Categories: At-risk Populations, Manufacturing, Stress, Women
January 28th, 2013 2:19 pm ET -
J. Paul Leigh, Ph.D. and Juan Du, Ph.D.
If workers earning low wages didn’t have enough stressors in their lives, they can now add hypertension to the list. Our new research finds that low wages are a risk factor for hypertension among working people. The research was recently published in the European Journal of Public Health, “Are Low Wages Risk Factors for Hypertension?”, and was partially funded by NIOSH.
Whereas low Socio-economic status (SES) has been linked to hypertension, the reasons why are unclear. This is the first study to examine wages, the largest component of income (one part of SES), as a risk factor for hypertension. Why is this important? Wages are an indicator of job quality and may be linked to feelings of self worth. Low wages can also create financial stress for families that find themselves short of funds to pay for rent, electricity, heat, and gas for their cars. Additionally, there are steps policy makers can take to adjust wages. For example, governments can raise minimum wages, make it easier for unions to organize, and increase the pay of low-wage government workers.
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Categories: At-risk Populations, Cardiovascular Disease, Emergency Response/Public Sector, Outdoor Work, Personal Protective Equipment, Respiratory Health
July 13th, 2012 4:40 pm ET -
Corey Campbell and Liz Dalsey
Photo courtesy of Todd Wyckoff, New Jersey Forestry Services
Wildland fires continue to increase in the Western United States as hot, dry and windy conditions persist, resulting in an extended fire season and factors conducive to fires. Currently, drought conditions are prevalent in the West due to low snow-pack levels, below average rainfall, record setting temperatures and high winds, resulting in a greater than average number of fires this year. Since January 2012, over 32,000 fires have burned almost 3.3 million acres in the US. [NIFC, 2012a]. (For current data see the Fighting Wildfires Topic Page). Additionally, in the last 50 years, there has been a general increase in the occurrence and severity of forest wildfires in the US, as over 5 million wildfires have burned over 206 million acres [NIFC, 2012b].
When wildland fires occur in the Wildland Urban Interface (WUI), the area where houses meet undeveloped land, they can easily become catastrophic because a large number of people, homes and structures are at-risk. When a fire ignites in these areas, a quick and aggressive response from wildland fire agencies and wildland fire fighters is required.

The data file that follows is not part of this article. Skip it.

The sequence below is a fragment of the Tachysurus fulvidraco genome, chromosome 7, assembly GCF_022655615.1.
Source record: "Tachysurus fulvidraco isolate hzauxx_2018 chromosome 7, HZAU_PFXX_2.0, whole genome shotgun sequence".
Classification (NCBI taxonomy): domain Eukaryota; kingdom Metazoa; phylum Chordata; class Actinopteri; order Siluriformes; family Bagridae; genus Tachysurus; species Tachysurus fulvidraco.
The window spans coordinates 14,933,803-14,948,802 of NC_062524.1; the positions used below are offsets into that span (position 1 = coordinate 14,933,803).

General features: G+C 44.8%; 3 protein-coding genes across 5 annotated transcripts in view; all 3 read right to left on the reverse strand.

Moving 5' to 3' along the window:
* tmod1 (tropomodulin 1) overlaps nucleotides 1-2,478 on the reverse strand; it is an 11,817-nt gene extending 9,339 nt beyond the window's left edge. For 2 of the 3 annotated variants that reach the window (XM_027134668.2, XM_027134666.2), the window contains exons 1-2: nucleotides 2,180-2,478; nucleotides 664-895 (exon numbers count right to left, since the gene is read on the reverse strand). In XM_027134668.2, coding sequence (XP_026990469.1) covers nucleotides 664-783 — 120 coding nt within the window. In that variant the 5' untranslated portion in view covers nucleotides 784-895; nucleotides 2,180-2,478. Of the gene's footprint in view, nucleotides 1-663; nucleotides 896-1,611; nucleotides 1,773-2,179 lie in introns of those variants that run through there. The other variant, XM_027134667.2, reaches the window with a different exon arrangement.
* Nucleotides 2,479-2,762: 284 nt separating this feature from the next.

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Categories: At-risk Populations, Manufacturing, Service Sector, Training, Wholesale and Retail Trade, Young Workers
July 9th, 2012 8:00 am ET -
Dawn Castillo, MPH; Rebecca Guerin, MA; Andrea Okun, DrPH
Are you the parent of a teen or young adult? Chances are he or she is looking for or has found a summer job. Work provides teenagers with job skills, independence, and unique experiences that help them transition to adulthood. Despite the benefits of work for young people, a number of hazards exist in the work environment that put them at risk for injury, illness and even death. Every minute a young worker is injured on the job[i]. Adolescents and young adults (age: 15–24 years) suffer approximately twice the rate of occupational injuries as older workers[i]. The United States has set a goal of reducing the incidence rate of occupational injury by 10% among adolescents aged 15–19 years old by 2020[ii].
While employers have the biggest responsibility to reduce occupational injuries among adolescent workers, others have crucial roles to play as well. The young workers themselves must follow the safe work practices established by their employers. Schools, labor unions, and federal and state agencies also bear responsibilities. Parents, like you, also play a vital role in protecting young people in the workplace.
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